Paying For College: How To Recognize Scholarship Scams

Explains how to spot a potential scam, and how to find out if a scholarship search or program is legitimate.

College tuition costs can appear frightening to high school students and their parents, making them targets for scam artists who prey on their fears by offering scholarships, consultations, seminars, and loans, but only run off with the money.

Such scams and frauds can be avoided, if you know what to look for and how to investigate a possible scholarship opportunity.

General Rules

1) Real scholarship foundations don't charge fees.

If the scholarship offer is asking for a fee to offset costs in order for a scholarship to be given, it's most likely not a real scholarship. Foundations conduct fund raisers and have money given to them in order for them to give the money away; they have no need to charge the student for receiving the money.

Note, however, that there are legitimate consultants and scholarship searches that charge fees. Using some of the following tips you can learn how to separate the legitimate ones from the frauds.

2) There are no guarantees.

If the offer promises or guarantees that you will be given a scholarship in return for a fee, be warned that even the best scholarship consultants and scholarship searches cannot "guarantee" that you will receive a scholarship.

3) Real scholarships have restrictions.

Whether it is based on merit, ethnicity, athletics, extra-curricular activities, your major, or even the fact you are left-handed, scholarships are given to select individuals. There is no scholarship given to everyone and anyone, so beware if such a scholarship is offered.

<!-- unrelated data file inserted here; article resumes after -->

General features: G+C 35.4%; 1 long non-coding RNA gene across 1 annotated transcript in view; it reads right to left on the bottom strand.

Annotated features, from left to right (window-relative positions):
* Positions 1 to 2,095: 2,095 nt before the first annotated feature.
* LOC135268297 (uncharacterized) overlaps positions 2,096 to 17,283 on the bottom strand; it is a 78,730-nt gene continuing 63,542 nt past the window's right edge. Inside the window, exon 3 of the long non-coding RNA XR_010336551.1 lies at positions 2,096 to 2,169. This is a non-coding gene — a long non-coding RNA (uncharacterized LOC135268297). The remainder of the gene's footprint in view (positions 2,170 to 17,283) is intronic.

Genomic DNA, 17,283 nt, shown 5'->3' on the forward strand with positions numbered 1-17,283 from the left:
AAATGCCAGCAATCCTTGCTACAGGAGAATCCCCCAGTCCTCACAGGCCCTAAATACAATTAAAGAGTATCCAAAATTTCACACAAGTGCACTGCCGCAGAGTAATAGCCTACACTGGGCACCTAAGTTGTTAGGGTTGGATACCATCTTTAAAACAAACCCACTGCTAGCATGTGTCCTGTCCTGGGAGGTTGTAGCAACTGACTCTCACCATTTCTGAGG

4) You have to enter to win.

Be especially wary if you are notified that you are a finalist or you won a scholarship competition that you did not enter. Your name was most likely plucked from a mailing list, not a winner's list.

5) Beware of high-pressure sales.

If the company or foundation is pressuring you to send a check or give a credit card number immediately or very soon, back off. Legitimate companies will not use such tactics as you carefully plan for a future in college. Someone interested only in your money, however, will.

5) If it sounds too good to be true, it probably is.

This bit of common sense applies to scholarship opportunities just as well as it does in other cases. Is the offer for a student loan at incredibly low rates (provided you pay a fee now to guarantee it) or for an exceptionally large scholarship in contrast to other offers you have received? Take note of such "red flags" as you look for creative ways to pay for higher education costs.

6) Do your homework.

Check up on any suspicious company before agreeing to pay anything. Some places to seek help:

-A high school guidance counselor. Even if you have put other children through college, realize that guidance counselors help dozens of students every year, and may have heard of a fraudulent opportunity, as well as many other legitimate ones.

-The Federal Trade Commission. This branch of the federal government monitors fraud, and has information on scam artists and fraudulent companies. They also provide consumer alerts to new and growing trends.

-Other parents. Locally, or even over the Internet, you can network with other parents and find out about scholarship services that never did what they promised. Be careful on the Internet, though, as some shady companies will pay for promoters or testimonials that are not truthful.

There are some excellent free services on the Internet for locating scholarships. You can also visit your local library for books of scholarship opportunities. Note that the most recent edition will probably be located in the reference section.

© High Speed Ventures 2011